3. : Convection - diffusion phenomena3.1 Introduction: boundary layers, instability of centered schemes . . . .133.2 Stationary convections: introduction, schemes based on the method

    of characteristics, upwind schemes, the method of streamline diffusion,Upwinding by discontinuities, upwinding by cells. . . . . . . . . . . . . . . . 13

    3.3 Convection diffusion 1: introduction, theoretical results on the con-vection - diffusion equation, time approximation. . . . . . . . . . . . . . . . . 13

    3.4 Convection diffusion 2: discretisation of the total derivative, the Lax- Wendroff/Taylor-Galerkin scheme, streamline upwinding (SUPG).13

    4. : The Stokes problem4.1 Statement of the problem . . . . . . . . . . . . . . . . . . . . . . . . . . . . . . . . . . . . . . . 134.2 Functional setting . . . . . . . . . . . . . . . . . . . . . . . . . . . . . . . . . . . . . . . . . . . . . . .134.3 Discretisation : the P1bubble/P1 element, the P1isoP2/P1 element,

    the P2/P1 element, the non conforming P1 / P0 element , the nonconforming P2 bubble / P1 element, comparison . . . . . . . . . . . . . . . . 13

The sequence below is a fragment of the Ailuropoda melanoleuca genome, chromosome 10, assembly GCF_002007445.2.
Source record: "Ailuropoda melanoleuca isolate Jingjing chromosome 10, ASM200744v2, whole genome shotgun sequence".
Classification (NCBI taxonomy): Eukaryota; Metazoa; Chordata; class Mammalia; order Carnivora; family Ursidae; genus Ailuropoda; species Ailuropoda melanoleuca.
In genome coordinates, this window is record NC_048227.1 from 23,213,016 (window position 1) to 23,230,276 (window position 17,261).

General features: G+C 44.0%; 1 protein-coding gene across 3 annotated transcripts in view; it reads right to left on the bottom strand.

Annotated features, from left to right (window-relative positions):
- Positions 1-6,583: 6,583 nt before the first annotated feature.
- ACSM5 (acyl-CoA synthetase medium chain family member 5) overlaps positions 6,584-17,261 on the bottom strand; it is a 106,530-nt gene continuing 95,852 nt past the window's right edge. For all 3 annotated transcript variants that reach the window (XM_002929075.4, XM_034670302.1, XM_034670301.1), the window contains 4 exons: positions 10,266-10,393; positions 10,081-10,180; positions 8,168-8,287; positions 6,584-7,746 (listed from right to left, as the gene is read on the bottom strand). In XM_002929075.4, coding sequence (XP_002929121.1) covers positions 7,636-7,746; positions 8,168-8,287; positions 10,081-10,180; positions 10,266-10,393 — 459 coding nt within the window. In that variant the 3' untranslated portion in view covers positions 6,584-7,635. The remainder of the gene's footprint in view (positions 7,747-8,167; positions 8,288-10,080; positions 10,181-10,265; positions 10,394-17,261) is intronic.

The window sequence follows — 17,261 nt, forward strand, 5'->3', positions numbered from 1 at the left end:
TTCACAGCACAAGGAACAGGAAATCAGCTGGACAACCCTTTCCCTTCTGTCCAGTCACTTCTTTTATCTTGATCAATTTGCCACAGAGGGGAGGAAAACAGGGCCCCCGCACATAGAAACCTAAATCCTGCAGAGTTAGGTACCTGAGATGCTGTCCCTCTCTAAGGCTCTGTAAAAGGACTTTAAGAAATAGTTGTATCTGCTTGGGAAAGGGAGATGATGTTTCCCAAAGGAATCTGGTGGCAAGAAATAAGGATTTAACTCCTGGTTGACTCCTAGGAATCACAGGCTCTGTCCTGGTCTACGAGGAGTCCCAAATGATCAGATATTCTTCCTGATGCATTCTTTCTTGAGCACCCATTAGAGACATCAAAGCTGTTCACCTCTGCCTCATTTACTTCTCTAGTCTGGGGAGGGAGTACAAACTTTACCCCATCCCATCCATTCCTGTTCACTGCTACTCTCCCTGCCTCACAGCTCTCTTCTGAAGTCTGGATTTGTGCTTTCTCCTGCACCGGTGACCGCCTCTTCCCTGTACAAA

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    4.4 Numerical solution of the linear systems : generalities, solution ofthe saddle point problem by conjugate gradient . . . . . . . . . . . . . . . . . .13

    4.5 Error estimates : abstract setting, general theorems, verification ofthe inf-sup condition. . . . . . . . . . . . . . . . . . . . . . . . . . . . . . . . . . . . . . . . . . . . 13

    4.6 Other boundary conditions: slip boundary conditions, boundary con-ditions on the pressure and on the rotational.

    5. The Navier-Stokes equations5.1 Introduction. . . . . . . . . . . . . . . . . . . . . . . . . . . . . . . . . . . . . . . . . . . . . . . . . . . . 135.2 Existence, uniqueness, regularity: the variational problem, existence,

    uniqueness, regularity, behavior at infinity, The case = 0 . . . . . . 135.3 Discretisation in space: generalities, error estimates. . . . . . . . . . . . 135.4 Discretisation in time: semi-explicit discretisation, implicit and semi-

    implicit discretisations, solution of the nonlinear system . . . . . . . . . 135.5 Discretisation of the total derivative. . . . . . . . . . . . . . . . . . . . . . . . . . . . 135.6 Simulation of turbulent flows . . . . . . . . . . . . . . . . . . . . . . . . . . . . . . . . . . . .13